American Field

Field Trial Report

Ontario Grouse Dog Championship

By Kristian Partington | Jun 15, 2017
Championship Winners. From left: Dave Hughes, Mark Hughes with Dew Sweeper, Judges Al Partington and Neville Knowles, and Marc Forman with Blast Off.

Marienville, Pa. — Winter skies made one last push in early April to mark the beginning of the Ontario Grouse Dog Championship on the southern tip of Pennsylvania’s Allegheny National Forest. Damp, heavy snow fell through Thursday night into the trial’s opening morning forcing judges, handlers and dogs to muscle through conditions that made it almost impossible to show dogs and find birds that were certainly tucked deep into sparse cover.

Judges Neville Knowles of London, Ont., and Al Partington of Norwood, Ont.,  commented later that this was perhaps the most difficult day for dogs, horses, handlers and judges they had ever experienced.

This is the challenge in any trial; no one can control the weather. The braces that ran the first day were beat by the conditions. Not one grouse was found, though a few woodcock were walked up in the damp of the miserable day.

Saturday dawned much clearer; however, snow still covered much of the ground but the late winter storm had moved on. The wind had died and sun brought melting warmth, making for pleasant conditions and more opportunities for dogs and handlers to present their finest efforts.

Early into the first brace, tracks in the snow led handler Lance Bressler to the site of the stake’s first solid point. Hunter’s Pale Face had broken wide to a brushy edge, showing the judges a solid and clean woodcock find. Prior to the trial’s opening, organizers announced that in accordance with the Championship’s rules, a clean woodcock find could be enough to name a winner, so every clean point and flush offered excitement.

Brace No. 2 ran as the sun continued to melt away the remnants of the late winter storm. Both Dew Sweeper (Mark Hughes) and Ponderosa Mac (Scott Chaffee) had solid woodcock finds. Dew Sweeper handled well forward demonstrating a solid application to the cover as the course presented, according to Judge Knowles. At 4 following a strong breakaway Dew Sweeper was located high on a knoll standing a bird. Hughes proceeded to flush, the shot was heard and a woodcock took flight, all in order. The sleek pointer was handled minimally, was always forward and seen impressively to be in all the right cover, reflecting both the experience and intelligence sought by the judges.

Though the day showed promise in the early hours, no other birds were found. A deer was scared up in brace No. 14 and a grouse flushed in two separate braces as the gallery trudged through the muddy trails, reminding everyone that though the cover was sparse in some areas, grouse were there for the finding. Though no other birds were produced on point, the judges took note of five other unproductive finds in three separate braces through the rest of day No. 2.

The weather continued to cooperate on Sunday bringing warm temperatures early and fine conditions for the final day of the Championship. The birds were scarce until late in the third brace when big running setter Chip’s A One Hundred (Scott Forman) had a beautiful grouse find under a thick wide fir tree on the edge of a tangled stand of young underbrush. The dog held solid on point, flush and shot while a large healthy bird made its way to other pockets. Regretfully One Hundred awoke that day with perhaps too much energy, resulting in such an extreme race he couldn’t be used in the final decision. One Hundred was only seen three or four times in the hour and was seldom heard.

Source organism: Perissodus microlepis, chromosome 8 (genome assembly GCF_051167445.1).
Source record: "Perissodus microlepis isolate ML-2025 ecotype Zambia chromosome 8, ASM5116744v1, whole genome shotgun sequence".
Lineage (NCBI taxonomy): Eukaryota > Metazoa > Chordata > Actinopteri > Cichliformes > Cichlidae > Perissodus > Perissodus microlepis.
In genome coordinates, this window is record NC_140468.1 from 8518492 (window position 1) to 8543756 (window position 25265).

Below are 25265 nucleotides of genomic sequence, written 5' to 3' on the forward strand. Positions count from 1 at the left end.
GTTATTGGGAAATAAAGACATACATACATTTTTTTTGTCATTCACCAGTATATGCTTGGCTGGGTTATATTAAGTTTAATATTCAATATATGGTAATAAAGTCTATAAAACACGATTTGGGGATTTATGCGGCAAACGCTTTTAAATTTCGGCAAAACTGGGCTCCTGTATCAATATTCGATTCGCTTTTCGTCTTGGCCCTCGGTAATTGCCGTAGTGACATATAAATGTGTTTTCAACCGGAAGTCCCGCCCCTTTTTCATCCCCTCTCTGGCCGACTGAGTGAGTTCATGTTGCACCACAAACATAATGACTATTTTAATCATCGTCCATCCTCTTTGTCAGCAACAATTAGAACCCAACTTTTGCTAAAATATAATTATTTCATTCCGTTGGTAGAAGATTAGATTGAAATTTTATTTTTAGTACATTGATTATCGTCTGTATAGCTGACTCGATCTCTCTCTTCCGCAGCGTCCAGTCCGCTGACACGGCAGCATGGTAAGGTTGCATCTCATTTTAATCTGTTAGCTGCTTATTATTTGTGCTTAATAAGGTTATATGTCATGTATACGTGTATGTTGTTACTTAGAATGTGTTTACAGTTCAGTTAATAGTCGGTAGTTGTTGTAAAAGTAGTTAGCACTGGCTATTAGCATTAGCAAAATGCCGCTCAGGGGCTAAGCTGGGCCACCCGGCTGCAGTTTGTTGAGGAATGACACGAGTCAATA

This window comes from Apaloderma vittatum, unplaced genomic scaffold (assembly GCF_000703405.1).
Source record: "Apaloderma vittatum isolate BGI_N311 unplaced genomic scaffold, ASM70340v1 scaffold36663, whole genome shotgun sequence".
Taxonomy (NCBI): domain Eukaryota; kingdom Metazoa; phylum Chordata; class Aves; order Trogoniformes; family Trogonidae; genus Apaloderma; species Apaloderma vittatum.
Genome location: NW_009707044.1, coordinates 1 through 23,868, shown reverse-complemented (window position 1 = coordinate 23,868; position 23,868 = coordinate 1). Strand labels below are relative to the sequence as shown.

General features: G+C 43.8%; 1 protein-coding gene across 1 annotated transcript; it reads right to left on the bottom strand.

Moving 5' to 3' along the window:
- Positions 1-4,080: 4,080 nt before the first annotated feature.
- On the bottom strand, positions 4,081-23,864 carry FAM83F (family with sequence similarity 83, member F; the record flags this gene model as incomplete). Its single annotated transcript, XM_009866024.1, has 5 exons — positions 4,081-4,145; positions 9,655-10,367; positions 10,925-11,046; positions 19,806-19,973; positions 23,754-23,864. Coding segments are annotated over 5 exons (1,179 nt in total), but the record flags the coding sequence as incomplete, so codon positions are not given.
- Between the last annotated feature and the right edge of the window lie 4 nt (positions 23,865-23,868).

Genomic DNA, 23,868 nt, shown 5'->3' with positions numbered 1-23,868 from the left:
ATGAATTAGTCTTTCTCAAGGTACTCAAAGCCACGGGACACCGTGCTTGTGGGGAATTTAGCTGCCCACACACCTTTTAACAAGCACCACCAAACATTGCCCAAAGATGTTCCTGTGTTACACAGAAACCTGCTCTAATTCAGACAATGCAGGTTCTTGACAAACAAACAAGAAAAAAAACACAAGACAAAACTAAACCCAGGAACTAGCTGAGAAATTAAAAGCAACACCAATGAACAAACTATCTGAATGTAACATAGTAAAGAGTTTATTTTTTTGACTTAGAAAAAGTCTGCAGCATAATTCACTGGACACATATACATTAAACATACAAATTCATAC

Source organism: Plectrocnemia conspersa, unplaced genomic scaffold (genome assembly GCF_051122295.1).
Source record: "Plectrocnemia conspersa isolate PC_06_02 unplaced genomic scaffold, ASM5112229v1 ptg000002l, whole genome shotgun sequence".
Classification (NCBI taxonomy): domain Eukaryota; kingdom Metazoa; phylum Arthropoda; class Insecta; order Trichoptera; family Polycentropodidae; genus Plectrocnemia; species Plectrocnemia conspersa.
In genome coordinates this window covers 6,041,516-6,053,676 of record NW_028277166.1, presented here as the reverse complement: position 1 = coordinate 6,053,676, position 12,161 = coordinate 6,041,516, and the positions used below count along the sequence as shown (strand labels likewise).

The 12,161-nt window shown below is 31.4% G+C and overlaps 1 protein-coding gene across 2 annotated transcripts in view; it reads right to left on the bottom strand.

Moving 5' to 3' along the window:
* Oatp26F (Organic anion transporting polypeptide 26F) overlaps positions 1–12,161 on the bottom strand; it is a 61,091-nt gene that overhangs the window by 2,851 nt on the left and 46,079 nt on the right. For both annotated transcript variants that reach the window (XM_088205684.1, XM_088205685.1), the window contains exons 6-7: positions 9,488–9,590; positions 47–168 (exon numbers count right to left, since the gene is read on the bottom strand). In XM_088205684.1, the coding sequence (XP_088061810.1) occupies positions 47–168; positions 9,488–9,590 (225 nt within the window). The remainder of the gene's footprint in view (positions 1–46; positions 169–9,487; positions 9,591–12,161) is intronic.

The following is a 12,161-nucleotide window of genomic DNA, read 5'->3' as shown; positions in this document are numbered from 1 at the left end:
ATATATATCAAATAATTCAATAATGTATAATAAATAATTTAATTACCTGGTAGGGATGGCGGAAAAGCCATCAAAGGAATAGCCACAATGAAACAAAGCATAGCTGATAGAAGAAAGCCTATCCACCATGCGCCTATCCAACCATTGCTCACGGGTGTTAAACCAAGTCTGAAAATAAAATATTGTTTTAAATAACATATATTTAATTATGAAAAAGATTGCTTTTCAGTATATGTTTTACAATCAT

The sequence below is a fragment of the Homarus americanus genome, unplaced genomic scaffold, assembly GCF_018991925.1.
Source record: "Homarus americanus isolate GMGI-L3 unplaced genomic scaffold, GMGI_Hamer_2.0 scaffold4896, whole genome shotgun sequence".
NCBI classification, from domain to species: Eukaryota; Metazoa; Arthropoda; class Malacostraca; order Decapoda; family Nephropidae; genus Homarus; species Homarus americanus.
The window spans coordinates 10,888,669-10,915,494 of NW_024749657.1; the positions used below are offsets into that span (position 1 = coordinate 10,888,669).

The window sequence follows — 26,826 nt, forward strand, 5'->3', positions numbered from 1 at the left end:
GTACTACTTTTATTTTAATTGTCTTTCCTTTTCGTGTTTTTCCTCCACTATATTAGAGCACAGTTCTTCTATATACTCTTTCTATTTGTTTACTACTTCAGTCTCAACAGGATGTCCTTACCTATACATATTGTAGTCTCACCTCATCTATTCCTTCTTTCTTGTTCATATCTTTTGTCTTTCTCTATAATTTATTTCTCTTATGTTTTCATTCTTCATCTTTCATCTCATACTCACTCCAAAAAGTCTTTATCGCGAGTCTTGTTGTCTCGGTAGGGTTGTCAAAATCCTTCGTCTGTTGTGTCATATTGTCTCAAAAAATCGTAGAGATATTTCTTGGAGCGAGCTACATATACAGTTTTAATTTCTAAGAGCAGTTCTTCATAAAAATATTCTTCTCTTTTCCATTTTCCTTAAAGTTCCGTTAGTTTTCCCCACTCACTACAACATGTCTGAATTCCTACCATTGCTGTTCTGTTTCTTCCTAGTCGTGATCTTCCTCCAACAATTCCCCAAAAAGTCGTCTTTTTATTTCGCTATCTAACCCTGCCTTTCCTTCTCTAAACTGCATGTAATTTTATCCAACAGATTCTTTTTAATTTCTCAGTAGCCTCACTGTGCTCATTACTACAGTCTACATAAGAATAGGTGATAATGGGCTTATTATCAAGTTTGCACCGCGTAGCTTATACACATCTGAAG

In the early afternoon, the runner-up emerged. Blast Off, setter male handled by Marc Forman, ran the entire hour wide and fast enough to cover the entire grounds, consistently checking back at his handler’s bidding. “Marc handled the dog very well,” Partington said upon reflection. “He showed him when needed, only talking to him when necessary, and the dog showed exactly where he needed to be.” A clean woodcock find at 15 showed the judges both a sense for birds and beautiful style, and an unproductive in the last ten minutes gave them another look. Both judges agreed early on that one unproductive would not hinder a dog’s chances, considering the conditions, though a second or third would raise questions. Forman and Blast Off were an easy call for second.

Dew Sweeper, whose beautiful wide run and constant attention to the wishes of handler Mark Hughes the second day, still stuck in the judges’ memories, ranking him first among the championship entries, with one dog yet to see.

The final course presented the last of 43 dogs, setter female Single Shot Barley, owned by the late Larry Sutter, a true field trial gentleman who died in late 2016. In honor of Sutter’s dedication to sporting dog traditions in the grouse woods of North America, a trophy named in his honor will be offered in all future championships to the dog and handler that best exemplify the traditions Sutter cherished. His dog handled well, but only had an unproductive.

Dew Sweeper, running in his sixth championship guided by handler Mark Hughes, held onto the top spot. Marc Forman’s Blast Off was named runner-up.

A weekend that began with challenging conditions finished with the spirit and fellowship that has marked the Ontario Grouse Dog Championship since its beginnings nearly 40 years ago.

Marienville, Pa., April  7

Judges: Neville Knowles and Al Partington


16 Pointers and 27 Setters

Winner—DEW SWEEPER, 1620623, pointer male, by Thunderhills Zeus—Grouse Trek Gert. Richard Straub, owner; Mark Hughes, handler.

Runner-Up—BLAST OFF, 1657342, setter male, by Full Blast—Moss Meadow Rose. Justin Evans, owner; Marc Forman, handler.

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